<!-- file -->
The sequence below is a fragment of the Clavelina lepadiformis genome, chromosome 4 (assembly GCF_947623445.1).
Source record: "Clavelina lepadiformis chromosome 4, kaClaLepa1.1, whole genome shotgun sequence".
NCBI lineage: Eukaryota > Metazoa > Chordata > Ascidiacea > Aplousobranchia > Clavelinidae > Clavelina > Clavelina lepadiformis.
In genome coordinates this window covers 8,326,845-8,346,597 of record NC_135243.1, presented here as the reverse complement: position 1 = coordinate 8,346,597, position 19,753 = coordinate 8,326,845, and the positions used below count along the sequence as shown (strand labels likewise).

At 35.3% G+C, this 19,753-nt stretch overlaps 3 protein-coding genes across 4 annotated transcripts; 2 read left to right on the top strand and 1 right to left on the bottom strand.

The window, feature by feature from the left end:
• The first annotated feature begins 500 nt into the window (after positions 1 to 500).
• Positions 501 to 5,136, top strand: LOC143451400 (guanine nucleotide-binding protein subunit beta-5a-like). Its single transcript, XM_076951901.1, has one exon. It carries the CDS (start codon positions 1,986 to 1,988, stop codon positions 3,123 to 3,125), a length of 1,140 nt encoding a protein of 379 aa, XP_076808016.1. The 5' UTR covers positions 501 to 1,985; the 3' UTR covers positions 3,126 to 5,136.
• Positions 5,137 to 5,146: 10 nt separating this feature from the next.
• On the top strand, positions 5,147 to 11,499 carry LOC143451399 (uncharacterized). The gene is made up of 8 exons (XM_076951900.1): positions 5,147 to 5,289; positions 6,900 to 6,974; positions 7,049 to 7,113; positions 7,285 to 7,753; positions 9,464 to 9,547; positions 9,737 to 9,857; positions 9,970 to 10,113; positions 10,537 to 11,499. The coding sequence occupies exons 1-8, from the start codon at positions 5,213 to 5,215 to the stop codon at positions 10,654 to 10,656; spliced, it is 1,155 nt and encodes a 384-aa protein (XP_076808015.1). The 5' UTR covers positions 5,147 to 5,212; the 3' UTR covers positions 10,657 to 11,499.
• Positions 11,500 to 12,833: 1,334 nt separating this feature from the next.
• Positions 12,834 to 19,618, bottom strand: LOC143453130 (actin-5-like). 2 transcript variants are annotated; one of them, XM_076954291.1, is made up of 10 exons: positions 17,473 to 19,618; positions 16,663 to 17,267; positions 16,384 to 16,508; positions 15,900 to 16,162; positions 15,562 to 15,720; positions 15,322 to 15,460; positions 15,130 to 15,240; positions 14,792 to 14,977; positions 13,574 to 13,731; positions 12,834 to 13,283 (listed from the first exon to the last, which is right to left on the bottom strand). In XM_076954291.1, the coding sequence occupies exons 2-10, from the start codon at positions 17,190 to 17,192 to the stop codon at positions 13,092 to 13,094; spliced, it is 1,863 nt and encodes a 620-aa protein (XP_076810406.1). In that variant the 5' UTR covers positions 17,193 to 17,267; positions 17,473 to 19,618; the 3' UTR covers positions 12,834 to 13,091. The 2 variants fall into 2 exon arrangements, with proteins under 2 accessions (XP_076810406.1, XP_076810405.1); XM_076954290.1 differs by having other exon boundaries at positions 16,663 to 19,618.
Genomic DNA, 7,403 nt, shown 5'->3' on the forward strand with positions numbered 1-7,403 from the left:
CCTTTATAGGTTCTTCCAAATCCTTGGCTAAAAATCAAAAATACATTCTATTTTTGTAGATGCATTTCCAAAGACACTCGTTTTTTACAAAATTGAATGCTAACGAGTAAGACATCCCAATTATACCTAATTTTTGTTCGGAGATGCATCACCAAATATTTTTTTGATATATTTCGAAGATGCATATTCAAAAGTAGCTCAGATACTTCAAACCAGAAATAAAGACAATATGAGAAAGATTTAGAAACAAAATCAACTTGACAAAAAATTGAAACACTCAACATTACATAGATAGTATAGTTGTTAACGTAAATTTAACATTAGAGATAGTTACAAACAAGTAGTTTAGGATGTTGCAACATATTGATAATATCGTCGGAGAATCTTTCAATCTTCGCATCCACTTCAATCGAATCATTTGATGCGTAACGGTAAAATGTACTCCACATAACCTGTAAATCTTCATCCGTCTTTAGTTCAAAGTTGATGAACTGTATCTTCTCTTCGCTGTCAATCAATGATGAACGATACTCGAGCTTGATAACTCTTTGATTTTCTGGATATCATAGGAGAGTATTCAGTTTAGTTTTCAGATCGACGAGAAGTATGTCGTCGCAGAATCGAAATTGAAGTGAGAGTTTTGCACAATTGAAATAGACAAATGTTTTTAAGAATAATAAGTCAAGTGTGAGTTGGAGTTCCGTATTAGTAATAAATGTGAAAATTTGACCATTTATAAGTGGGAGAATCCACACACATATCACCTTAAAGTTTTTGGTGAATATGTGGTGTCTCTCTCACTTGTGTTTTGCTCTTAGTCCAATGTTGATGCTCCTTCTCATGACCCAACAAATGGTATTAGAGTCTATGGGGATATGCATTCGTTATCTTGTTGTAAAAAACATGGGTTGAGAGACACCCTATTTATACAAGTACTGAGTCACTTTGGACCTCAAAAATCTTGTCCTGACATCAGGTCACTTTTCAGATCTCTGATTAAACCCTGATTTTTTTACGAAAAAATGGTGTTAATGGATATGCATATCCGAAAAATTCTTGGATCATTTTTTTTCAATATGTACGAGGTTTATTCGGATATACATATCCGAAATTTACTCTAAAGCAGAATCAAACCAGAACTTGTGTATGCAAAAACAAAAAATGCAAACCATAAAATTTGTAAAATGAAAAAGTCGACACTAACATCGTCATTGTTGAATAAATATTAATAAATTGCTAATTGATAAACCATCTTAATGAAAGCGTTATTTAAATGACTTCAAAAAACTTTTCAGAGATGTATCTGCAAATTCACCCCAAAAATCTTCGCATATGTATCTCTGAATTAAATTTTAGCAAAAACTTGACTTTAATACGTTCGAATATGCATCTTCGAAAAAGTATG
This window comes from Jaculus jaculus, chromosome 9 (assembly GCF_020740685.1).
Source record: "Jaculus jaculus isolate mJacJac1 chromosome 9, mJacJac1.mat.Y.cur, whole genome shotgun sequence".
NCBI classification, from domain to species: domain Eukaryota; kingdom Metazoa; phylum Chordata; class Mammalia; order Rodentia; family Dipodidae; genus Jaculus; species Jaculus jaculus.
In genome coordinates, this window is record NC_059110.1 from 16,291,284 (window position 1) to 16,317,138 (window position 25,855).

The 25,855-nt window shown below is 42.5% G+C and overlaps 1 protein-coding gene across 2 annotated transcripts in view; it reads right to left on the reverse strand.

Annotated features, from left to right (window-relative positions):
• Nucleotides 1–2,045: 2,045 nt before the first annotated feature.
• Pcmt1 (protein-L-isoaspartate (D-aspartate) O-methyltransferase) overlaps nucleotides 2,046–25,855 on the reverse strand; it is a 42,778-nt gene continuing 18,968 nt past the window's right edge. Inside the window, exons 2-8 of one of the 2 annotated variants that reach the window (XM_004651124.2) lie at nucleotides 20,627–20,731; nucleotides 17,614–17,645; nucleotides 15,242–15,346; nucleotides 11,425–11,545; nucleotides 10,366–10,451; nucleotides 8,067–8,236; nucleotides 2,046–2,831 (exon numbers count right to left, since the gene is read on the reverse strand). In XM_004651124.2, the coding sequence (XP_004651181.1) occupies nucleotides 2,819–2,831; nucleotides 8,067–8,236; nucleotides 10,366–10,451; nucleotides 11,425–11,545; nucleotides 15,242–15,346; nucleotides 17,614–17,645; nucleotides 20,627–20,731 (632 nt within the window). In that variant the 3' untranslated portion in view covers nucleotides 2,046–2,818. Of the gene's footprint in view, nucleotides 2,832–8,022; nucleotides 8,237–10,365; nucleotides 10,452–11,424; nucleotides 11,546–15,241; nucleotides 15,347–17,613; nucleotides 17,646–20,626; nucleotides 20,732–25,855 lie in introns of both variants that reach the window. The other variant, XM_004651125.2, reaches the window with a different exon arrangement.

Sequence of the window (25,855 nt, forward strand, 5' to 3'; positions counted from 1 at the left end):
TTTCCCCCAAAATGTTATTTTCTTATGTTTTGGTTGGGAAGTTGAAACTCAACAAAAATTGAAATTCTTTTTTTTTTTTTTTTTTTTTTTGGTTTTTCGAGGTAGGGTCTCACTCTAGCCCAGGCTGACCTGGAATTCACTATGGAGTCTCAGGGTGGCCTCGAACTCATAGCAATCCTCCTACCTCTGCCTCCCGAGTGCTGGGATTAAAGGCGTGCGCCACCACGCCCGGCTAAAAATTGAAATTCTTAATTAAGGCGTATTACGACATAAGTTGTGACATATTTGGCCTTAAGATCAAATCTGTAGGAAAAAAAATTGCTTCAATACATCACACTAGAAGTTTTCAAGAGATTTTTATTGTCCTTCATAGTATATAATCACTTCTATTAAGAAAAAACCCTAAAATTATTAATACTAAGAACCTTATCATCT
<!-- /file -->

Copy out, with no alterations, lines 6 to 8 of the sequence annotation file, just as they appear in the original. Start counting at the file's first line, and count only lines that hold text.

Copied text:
The window, feature by feature from the left end:
• The first annotated feature begins 500 nt into the window (after positions 1 to 500).
• Positions 501 to 5,136, top strand: LOC143451400 (guanine nucleotide-binding protein subunit beta-5a-like). Its single transcript, XM_076951901.1, has one exon. It carries the CDS (start codon positions 1,986 to 1,988, stop codon positions 3,123 to 3,125), a length of 1,140 nt encoding a protein of 379 aa, XP_076808016.1. The 5' UTR covers positions 501 to 1,985; the 3' UTR covers positions 3,126 to 5,136.